Volume of a Sphere Teacher Resources
Find Volume of a Sphere educational ideas and activities
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Learners experiment to understand the volume of a sphere. In this volume lesson, pupils create spheres, fill them, and then find the volume of their spheres. Everyone calculates the inside of planets.
The formula for the volume of a sphere is volume equals four-thirds pi times the radius cubed. That's a mouth-full. But if you are given the radius value of the sphere, all you have to do is plug it in and do the arithmetic. Just remember to use the order of operations.
In this geometry worksheet, 10th graders determine the volume of a sphere, given the diameter or the radius. The one page interactive worksheet contains eight questions. Hints, clues, and answers are provided.
The formula for the volume of a sphere is - volume equals four thirds pi times the radius cubed. That's a mouth-full. But if you are given the radius value of the sphere, all you have to do is plug it in and do the arithmetic. Just remember to use order of operation.
A big ice cream cone is the perfect representation of a a mathematical sphere and cone. The activity asks learners to determine whether the scoop of ice cream can fit inside the cone if packed in. If not, construct a new cone that will fit the scoop of ice cream and be a reasonable size. There can be multiple correct answers so let your class decide which cone is their favorite!
The formula of a sphere is related to the formula of a cylinder? How? Oh, radius and pi. Watch this video and observe how the instructor illustrates just how these two formulas are connected. Then plug in the known values and solve this problem.
The volume of various solids is explored in five sections with the last being eight example problems including step-by-step solutions. Using Cavalieri’s principle and easy-to-follow direct instructions with colored pictures, the first section defines volume, the second explores the volume of a right rectangular prism and related solids, expanding to a general formula for the volume of any prism. The third explains the formula used to find the volume of square pyramids by slicing up a right rectangular prism into small pyramids. Finally, the volume formula of a sphere is neatly derived.
Provide your class some practice with the dimensions of geometric figures. Here you have a set of three different-shaped, stemmed drinking glasses with diameters and heights provided. Math-minded individuals calculate the volume of each. Offer up a toast to the learner who first answers correctly!
Mathematicians analyze the relationships between surface area and volume. They conduct Internet research, conduct various experiments, record the data in a spreadsheet, and graph the results and compare the rate of increase of surface area to the rate of increase of volume.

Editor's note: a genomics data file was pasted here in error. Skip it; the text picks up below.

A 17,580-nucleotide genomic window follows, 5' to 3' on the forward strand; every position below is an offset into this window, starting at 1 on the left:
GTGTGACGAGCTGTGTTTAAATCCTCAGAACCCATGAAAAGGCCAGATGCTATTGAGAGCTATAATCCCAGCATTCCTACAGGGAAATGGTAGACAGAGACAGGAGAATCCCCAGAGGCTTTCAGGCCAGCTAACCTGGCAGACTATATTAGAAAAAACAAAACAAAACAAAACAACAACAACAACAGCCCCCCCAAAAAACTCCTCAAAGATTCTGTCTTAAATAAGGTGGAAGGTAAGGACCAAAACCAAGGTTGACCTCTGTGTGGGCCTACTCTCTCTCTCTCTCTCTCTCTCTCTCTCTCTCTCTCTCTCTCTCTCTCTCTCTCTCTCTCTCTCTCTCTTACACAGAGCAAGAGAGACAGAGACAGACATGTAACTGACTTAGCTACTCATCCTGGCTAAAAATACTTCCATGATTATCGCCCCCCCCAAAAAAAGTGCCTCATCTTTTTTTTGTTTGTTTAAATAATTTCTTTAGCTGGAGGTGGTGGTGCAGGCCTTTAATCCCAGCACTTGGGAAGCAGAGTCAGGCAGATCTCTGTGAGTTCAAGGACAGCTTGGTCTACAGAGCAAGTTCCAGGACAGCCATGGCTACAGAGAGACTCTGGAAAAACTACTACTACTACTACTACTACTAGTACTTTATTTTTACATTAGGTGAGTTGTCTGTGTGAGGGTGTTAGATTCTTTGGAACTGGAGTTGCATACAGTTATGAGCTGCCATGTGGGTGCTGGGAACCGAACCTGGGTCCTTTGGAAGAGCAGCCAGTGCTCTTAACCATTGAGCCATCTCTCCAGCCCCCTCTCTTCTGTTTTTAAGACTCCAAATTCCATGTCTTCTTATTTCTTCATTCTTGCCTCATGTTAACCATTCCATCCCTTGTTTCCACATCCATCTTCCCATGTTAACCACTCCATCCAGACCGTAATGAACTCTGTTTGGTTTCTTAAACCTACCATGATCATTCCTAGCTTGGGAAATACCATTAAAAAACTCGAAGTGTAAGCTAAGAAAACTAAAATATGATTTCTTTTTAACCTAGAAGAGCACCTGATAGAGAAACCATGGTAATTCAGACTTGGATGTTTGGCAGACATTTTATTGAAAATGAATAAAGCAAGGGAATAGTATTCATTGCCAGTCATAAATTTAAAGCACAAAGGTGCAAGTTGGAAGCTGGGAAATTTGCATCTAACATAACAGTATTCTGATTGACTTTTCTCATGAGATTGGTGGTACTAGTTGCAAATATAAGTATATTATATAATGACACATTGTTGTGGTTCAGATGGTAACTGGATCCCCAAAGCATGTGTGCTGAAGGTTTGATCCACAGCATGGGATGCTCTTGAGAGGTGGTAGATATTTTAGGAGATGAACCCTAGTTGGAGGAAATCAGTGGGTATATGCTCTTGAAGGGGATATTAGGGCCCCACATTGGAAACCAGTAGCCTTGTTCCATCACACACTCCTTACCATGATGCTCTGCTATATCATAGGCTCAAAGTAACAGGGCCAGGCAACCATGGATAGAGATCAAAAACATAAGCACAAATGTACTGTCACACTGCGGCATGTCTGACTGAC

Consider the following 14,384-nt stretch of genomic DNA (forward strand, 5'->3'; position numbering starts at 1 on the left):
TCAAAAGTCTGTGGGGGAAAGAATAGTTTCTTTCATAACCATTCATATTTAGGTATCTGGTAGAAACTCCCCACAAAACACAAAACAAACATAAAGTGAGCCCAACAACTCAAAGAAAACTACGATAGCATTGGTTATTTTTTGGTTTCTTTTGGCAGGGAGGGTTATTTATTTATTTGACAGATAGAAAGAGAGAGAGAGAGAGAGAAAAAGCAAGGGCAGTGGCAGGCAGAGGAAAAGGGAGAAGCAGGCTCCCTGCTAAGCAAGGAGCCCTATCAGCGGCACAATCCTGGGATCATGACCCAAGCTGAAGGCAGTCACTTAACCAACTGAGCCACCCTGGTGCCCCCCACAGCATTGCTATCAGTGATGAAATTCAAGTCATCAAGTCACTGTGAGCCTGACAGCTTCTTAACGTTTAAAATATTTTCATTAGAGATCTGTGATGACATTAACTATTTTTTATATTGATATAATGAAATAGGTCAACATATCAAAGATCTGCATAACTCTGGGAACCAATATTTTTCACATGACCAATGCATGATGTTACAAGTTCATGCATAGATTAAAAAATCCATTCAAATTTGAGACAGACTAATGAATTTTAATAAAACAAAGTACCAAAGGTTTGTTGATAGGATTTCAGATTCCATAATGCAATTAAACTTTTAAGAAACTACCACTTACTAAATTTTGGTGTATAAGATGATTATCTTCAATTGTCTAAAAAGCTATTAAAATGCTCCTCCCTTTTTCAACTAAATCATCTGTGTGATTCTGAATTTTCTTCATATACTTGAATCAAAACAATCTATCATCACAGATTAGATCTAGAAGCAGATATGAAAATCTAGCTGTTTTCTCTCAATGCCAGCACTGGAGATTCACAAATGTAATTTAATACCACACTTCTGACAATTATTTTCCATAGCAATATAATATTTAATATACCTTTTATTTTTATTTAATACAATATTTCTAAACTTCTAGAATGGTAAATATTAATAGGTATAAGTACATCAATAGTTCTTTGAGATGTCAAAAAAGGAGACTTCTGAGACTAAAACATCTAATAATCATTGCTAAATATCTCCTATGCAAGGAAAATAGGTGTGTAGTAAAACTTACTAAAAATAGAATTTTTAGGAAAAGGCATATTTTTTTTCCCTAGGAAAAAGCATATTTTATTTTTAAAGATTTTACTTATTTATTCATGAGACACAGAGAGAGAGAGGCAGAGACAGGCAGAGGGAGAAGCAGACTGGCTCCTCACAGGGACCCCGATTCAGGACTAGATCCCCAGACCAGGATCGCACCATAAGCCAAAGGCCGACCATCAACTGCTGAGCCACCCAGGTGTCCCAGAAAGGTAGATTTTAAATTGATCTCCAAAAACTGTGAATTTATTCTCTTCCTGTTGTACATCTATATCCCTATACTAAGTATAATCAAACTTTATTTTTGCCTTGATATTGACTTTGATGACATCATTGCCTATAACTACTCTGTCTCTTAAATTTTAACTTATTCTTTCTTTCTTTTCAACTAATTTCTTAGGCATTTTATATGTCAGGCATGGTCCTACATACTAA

In this moon's atmosphere worksheet, students read about the tenuous lunar atmosphere and solve 4 problems. They find the density of helium particles, they find the grams of given atoms in the moon's atmosphere and they find the volume and mass of the lunar atmosphere.
Students calculate the surface area and volume of a sphere. In this geometry lesson, students define nets, surface areas and volume of prisms, pyramids, cylinders and cones. They use the computer to create nets and analyze shapes.
Learners solve volume problems. In this geometry lesson, the class watches a video about clean water (link provided) and individuals compare the volume of different prisms, including an actual drinking glass. Extension activities include research on organizations that provide safe drinking water and the volume of the containers they use.
In this mathematical model of the sun worksheet, learners read about the way scientists use the sun's radius and mass to determine a mathematical model of the sun using the volume of a sphere, and the relationship between density, volume and mass. Students use an Excel spreadsheet to calculate the volume of the core of the sun and the shell zones.
High schoolers create three dimensional shapes using concept maps. In this geometry lesson, students investigate the impact of mental schemas on humans. They collect data on this topic and plot their data on a coordinate plane.
For this area and volume worksheet, students find the surface area and volume of given spheres. This one-page worksheet contains 19 problems.
In this volume and surface area worksheet, students find the volume in each of the ten problems listed and write their measurements in terms of the larger amount. They find the volume of a sphere, a rectangular solid, and a cylinder. Students also determine the surface area of a cube, a sphere, and a right circular cone in the last 3 problems.
Which vase holds more water: a cylinder, sphere, or cone? Figure out which should be used for your sister's birthday bouquet with this practical word problem.
In this moon learning exercise, students read about the data collected from the Deep Impact/EPOXI and Cassini missions to the moon that have detected the presence of hydroxyl molecules under the moon's polar craters. Students solve 4 problems and determine the surface volume of the moon, the metric tons of regolith on the moon, and the liters and gallons of water that could be recovered from the moon.
In this geometry worksheet, 10th graders find the volume and surface area of a sphere and a figure composed of a cylinder and a hemisphere. The one page interactive worksheet contains five multiple choice questions and is self checking.
Tenth graders change numbers written in standard form to scientific notation. In this scientific notation lesson, 10th graders use given diameters and distances from the sun for each planet in our solar system. After rewriting each of the numbers in scientific notation, students answer six comprehension questions.